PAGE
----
“Spice: The 16th-Century Contest that Shaped the Modern World” by Roger Crowley

Detail of “Figure of the Five Islands Where Grow the Cloves, and of Their Tree”, Antonio Pigafetta (via Princeton Library) Detail of “Figure of the Five Islands Where Grow the Cloves, and of Their Tree”, Antonio Pigafetta (via Princeton Library)

Although it is the Silk Road that captures most of the contemporary attention and discussion, it was in fact spices, not silk, that drove Western Europeans to seek routes to Asia. “Lightweight and durable, spices” writes Roger Crowley in his new history (appropriately entitled Spice), “were the first truly global commodity … they could be worth more than their weight in gold.” 

And it was, for the most part, not China, Japan or India that was the object of Western fever dreams but a handful of tiny, now relatively obscure islands in what is now Indonesia:


Five microscopic volcanic islands – Ternate, Tidore, Moti, Makian and Bacan – were the only places on the planet where clove trees grew. Four hundred miles south another three islands – the Bandas – were the unique source of nutmeg.


The Moluccas, he writes, “were destined to become the epicentre of a sixteenth-century great game that literally shaped the world.”


Spice: The 16th-Century Contest that Shaped the Modern World, Roger Crowley (Yale University Press, May 2024)
Spice: The 16th-Century Contest that Shaped the Modern World, Roger Crowley (Yale University Press, May 2024)

This story, whether framed as the “Age of Discovery”, the rise of Western imperial oppression and exploitation, the birth of globalization or even, as Amitav Ghosh has it, the origins of the climate crisis, has been told a number of times before. Crowley structures his account very much in the “Age of Discovery” tradition—the actual voyages figure heavily—but limits his discussion to the six decades between 1511 (the capture of Malacca by the Portuguese Afonso de Albuquerque) and 1571 (the Spanish founding of Manila and the start of Manila Galleon, which closed the final leg in the global network of trade links) and, for the most part, the Spanish voyages across the Pacific. Vasco da Gama, Columbus, Balboa have at most cameos.

It’s a story that bears periodic retelling as perspectives and priorities change. But it’s also just a good (if rarely salubrious) story and Crowley tells it page-turningly well, and through extensive use of primary sources, lets the protagonists tell much of the story themselves. (Crowley has been here before in his well-received Conquerors: How Portugal Seized the Indian Ocean and Forged the First Global Empire, published almost a decade ago,)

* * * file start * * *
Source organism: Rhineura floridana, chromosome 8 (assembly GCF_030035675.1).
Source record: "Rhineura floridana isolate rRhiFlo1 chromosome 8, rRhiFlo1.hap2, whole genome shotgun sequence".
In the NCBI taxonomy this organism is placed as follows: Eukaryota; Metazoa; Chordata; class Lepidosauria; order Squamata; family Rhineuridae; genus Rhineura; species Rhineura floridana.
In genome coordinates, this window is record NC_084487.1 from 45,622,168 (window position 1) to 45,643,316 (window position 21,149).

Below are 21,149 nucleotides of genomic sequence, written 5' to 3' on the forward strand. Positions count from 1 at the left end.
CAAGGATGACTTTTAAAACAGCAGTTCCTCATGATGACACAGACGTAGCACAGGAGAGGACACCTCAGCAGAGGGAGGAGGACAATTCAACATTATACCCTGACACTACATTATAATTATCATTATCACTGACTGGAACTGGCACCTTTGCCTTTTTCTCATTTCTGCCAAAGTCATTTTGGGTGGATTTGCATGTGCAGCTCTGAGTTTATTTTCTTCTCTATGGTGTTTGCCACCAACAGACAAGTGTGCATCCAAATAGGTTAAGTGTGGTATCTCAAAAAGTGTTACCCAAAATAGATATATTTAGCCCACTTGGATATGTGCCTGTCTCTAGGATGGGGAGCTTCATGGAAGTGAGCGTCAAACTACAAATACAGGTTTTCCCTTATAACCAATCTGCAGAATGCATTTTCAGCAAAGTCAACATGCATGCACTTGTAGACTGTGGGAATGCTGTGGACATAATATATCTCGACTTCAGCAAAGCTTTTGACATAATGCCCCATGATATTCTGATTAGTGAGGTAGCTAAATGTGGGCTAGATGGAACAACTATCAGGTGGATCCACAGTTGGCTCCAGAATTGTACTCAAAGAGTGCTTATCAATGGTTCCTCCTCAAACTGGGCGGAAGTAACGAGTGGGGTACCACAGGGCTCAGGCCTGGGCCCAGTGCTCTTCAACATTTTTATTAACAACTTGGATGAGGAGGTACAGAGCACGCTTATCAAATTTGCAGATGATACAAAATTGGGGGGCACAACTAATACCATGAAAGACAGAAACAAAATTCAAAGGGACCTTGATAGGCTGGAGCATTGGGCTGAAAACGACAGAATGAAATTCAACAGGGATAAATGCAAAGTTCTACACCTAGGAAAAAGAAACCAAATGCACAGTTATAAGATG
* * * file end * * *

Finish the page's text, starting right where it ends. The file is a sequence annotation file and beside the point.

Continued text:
Crowley sets the scene with a brief intro to the Portuguese arrival in the Moluccas in 1512, and a discussion of the cartographic wars: Portugal and Spain had, in the waning years of the 15th-century and with the Pope’s concurrence, divided the world up between them; but there was no agreement as to where the dividing meridian ran on the Pacific side of the globe. In the end, it wasn’t logic or cartographic science that mattered but possession and the Portuguese were ensconced in the Moluccas, and the Spanish weren’t.

It was the Portuguese adventurer Magellan—who had been with Albuquerque in Malacca, but who had since gone over to the Spanish—who set out to dislodge his erstwhile countrymen by sailing west in 1519 rather than east. Magellan’s story is told in greater detail (and considerably more snark) by Felipe Fernández-Armesto in his 2022 book “Straits”. Magellan seems to have been an unpleasant man, and a little bit of him can go a long way; readers are unlikely to be very disappointed that Crowley has him despatched by Lapulapu in Mactan relatively quickly. Crowley gives about as much space to the remainder of the expedition, now led by Elcano, and their time in the Moluccas, a period often treated as a mere coda to Magellan’s dramatic demise in the Philippines.

One of the strengths of Crowley’s book is that he covers a great deal of material that other books—in their rush to circumnavigate the world or find the way back east across the Pacific—skim over. A lot happened between Magellan’s death and Andrés de Urdaneta’s discovery of the “tornaviaje”.

Magellan’s expedition limped back to Spain without him. Crowley follows this with a section on the ill-fated delegation of the Portuguese Tomé Pires to Ming dynasty China, before switching back to the main Spanish narrative with Loaísa’s return expedition across the Pacific in 1525. It was a disaster. Of the 450 who set out, only 105 made it to face off with the Portuguese in Malacca; one of them, however, was Urdaneta, destined for great things, but still a teenager. But the Spaniards had several more failures, which Crowley recounts, before Urdaneta’s navigational triumph four decades later.


Crowley includes a sidebar on the English attempts to find an Arctic route, but which lead instead to trading relations with Muscovy and the first English joint-stock company, a model copied in the later and far more successful East India Company.

The main narrative winds down with the almost informal founding of Macau and the Urdaneta arriving back in Mexico after finding a way back across the Pacific. The Spanish never dislodged the Portuguese from the Spice Islands, but instead monopolized trans-Pacific trade that was in turn fueled by American silver. Ironically, despite all the jostling—the book is subtitled “The Sixteenth Century Contest that Shaped the Modern World”—it was the Dutch, not the Spanish, who pushed the Portuguese out. But first in, last out in the end: Macau remained under Portuguese control until 1999.

Peter Gordon is editor of the Asian Review of Books.